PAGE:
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This commentary track is only on the February 2005 Special Edition release.
Commentaries on this disc:
Screenwriter/director Michael Mann
Rating:7.9/10 (18 votes) [
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Reviewed by The Cubist on March 4th, 2005
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Mann contributes a characteristically solid audio commentary. He provides a lot of details into the backgrounds and motivations of the filmís characters. Surprisingly, there is very little overlap from the featurettes as Mannís comments start off strong but become more infrequent after the 90 minute mark.
Reviewed by Bickle, T. on May 19th, 2009
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Expect a lot of story details about the genesis of the film. But during the scenes youíre most curious about (ie the coffee shop, the post bank robbery shoot out), Mann delivers a plethora of solid, useful information.
Reviewed by Uniblab on November 2nd, 2009
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Unfortunately, Michael Mann's talents as a screenwriter/director don't necessarily carry over into his role as a commentator. There is indeed some interesting information, and he particularly succeeds in dispelling any notions of moral equivalence between the protagonists, that erroneously come up wherever the movie is reviewed or discussed. The sad thing is that these insightful tidbits get lost amid a huge amount of typical Michael Mann gibberish, whether it be a disproportionate display of his encyclopedic knowledge of both the police and criminal classes, superfluous descriptions of Los Angeles geography, and even thorough social and psychological profiles of his characters (?!)... Those aspects of his commentary frequently turn into plain scene narration/description, which is not something particularly pleasant to listen to for the movie's epic runtime.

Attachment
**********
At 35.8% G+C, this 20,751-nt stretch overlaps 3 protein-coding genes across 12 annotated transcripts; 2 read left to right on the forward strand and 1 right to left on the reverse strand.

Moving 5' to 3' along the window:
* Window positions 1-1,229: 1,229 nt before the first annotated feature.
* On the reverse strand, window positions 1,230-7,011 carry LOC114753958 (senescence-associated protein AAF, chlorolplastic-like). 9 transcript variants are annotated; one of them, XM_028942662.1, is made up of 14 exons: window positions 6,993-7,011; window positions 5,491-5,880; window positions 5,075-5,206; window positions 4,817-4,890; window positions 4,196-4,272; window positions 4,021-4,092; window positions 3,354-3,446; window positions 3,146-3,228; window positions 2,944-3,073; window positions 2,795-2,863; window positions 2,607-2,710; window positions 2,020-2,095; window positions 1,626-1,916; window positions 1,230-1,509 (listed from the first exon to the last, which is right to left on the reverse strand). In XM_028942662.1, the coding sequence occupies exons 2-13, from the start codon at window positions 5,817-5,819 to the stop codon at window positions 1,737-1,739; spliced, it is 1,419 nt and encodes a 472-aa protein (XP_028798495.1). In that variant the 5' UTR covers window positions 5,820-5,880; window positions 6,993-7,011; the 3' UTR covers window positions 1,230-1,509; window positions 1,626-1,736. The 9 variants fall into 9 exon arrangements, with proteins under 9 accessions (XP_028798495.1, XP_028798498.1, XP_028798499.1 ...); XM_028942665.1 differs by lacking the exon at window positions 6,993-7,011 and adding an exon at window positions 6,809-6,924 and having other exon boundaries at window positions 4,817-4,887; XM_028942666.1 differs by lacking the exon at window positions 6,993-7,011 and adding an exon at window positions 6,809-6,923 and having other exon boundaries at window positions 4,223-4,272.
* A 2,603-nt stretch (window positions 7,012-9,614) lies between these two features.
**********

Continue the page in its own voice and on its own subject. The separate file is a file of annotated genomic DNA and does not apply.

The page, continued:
Reviewed by badge on December 13th, 2009
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A nearly-three-hour commentary of HEAT would be a daunting task for anyone, so it's no surprise that this doesn't fire on all cylinders - Mann is clearly a literate, informed film-maker but his soft-spoken delivery doesn't lend itself well to an audio track this long. Surprisingly, given his technical perfectionism, he says almost nothing about the practical elements of the film and spends nearly the entire track discussing, analysing, and profiling its characters, their motivation, and decisions. It's more the kind of thing you'd hear actors talking about. He probably didn't want to repeat the information imparted in the DVD bonus features, but I still would've liked to have heard a bit about the genesis/development of the film and his directorial decisions...
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